‘My child did not like using sun protection’: practices and perceptions of child sun protection among rural black African mothers

Zamantimande Kunene, Patricia N. Albers, Robyn M. Lucas, Cathy Banwell, Angela Mathee, Caradee Y. Wright

Research output: Contribution to journalArticle (Academic Journal)peer-review

Abstract

Background: Photodamage is partially mitigated by darker skin pigmentation, but immune suppression, photoaging
and cataracts occur among individuals with all skin types.
Methods: To assess practices and acceptability to Black African mothers of sun protection equipment for their children
living in a rural area, participants were recruited at the time of their child’s 18-month vaccinations. Mothers completed
a baseline questionnaire on usual sun behaviours and sun protection practices. They were then provided with sun
protection equipment and advice. A follow-up questionnaire was administered two weeks later.
Results: Mothers reported that during the week prior to the baseline questionnaire, children spent on average less
than 1 hour of time outdoors (most often spent in the shade). Most mothers (97%) liked the sun protection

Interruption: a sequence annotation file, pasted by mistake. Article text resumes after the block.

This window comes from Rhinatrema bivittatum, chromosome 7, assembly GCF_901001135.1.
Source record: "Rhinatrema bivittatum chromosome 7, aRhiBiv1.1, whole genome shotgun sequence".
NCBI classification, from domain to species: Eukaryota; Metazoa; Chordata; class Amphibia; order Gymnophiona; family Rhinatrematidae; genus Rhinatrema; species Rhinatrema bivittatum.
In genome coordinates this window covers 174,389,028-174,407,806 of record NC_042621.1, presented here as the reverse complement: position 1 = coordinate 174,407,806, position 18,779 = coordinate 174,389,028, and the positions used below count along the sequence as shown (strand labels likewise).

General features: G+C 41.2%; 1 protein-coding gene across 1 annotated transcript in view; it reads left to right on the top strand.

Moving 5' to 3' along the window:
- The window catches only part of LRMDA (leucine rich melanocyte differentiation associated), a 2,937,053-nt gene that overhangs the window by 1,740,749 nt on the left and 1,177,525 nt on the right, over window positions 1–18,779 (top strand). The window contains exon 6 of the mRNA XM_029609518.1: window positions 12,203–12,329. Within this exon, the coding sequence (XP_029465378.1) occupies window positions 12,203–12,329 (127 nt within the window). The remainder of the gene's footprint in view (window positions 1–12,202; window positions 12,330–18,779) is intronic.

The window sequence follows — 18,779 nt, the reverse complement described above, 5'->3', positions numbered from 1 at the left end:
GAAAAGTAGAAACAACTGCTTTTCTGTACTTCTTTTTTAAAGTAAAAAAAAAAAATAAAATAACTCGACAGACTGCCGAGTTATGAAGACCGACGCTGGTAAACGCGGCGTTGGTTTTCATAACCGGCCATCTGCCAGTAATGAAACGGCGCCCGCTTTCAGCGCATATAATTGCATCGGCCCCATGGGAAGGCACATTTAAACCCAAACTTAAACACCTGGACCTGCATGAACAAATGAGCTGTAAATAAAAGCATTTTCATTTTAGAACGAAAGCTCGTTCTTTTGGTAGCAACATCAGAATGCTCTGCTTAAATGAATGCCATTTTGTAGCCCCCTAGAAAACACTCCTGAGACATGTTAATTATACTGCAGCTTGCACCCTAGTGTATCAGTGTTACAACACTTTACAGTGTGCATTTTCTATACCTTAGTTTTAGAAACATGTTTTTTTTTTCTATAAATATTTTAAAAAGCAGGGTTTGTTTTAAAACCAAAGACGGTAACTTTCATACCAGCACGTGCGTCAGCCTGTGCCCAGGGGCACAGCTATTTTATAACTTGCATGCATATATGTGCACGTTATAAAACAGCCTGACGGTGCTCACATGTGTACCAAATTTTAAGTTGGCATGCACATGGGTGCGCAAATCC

equipment. However, many (78 of 86) reported that their child did not like any of the sun protection equipment and
two-thirds stated that the sun protection equipment was not easy to use.
Conclusions: Among Black Africans in rural northern South Africa, we found a mismatch between parental preferences
and child acceptance for using sun protection when outdoors. A better understanding of the health risks of incidental
excess sun exposure and potential benefits of sun protection is required among Black Africans.
Original languageEnglish
JournalBMC Public Health
Volume17
DOIs
Publication statusPublished - Aug 2017

Keywords

  • Solar ultraviolet radiation
  • Environmental Health
  • Africa

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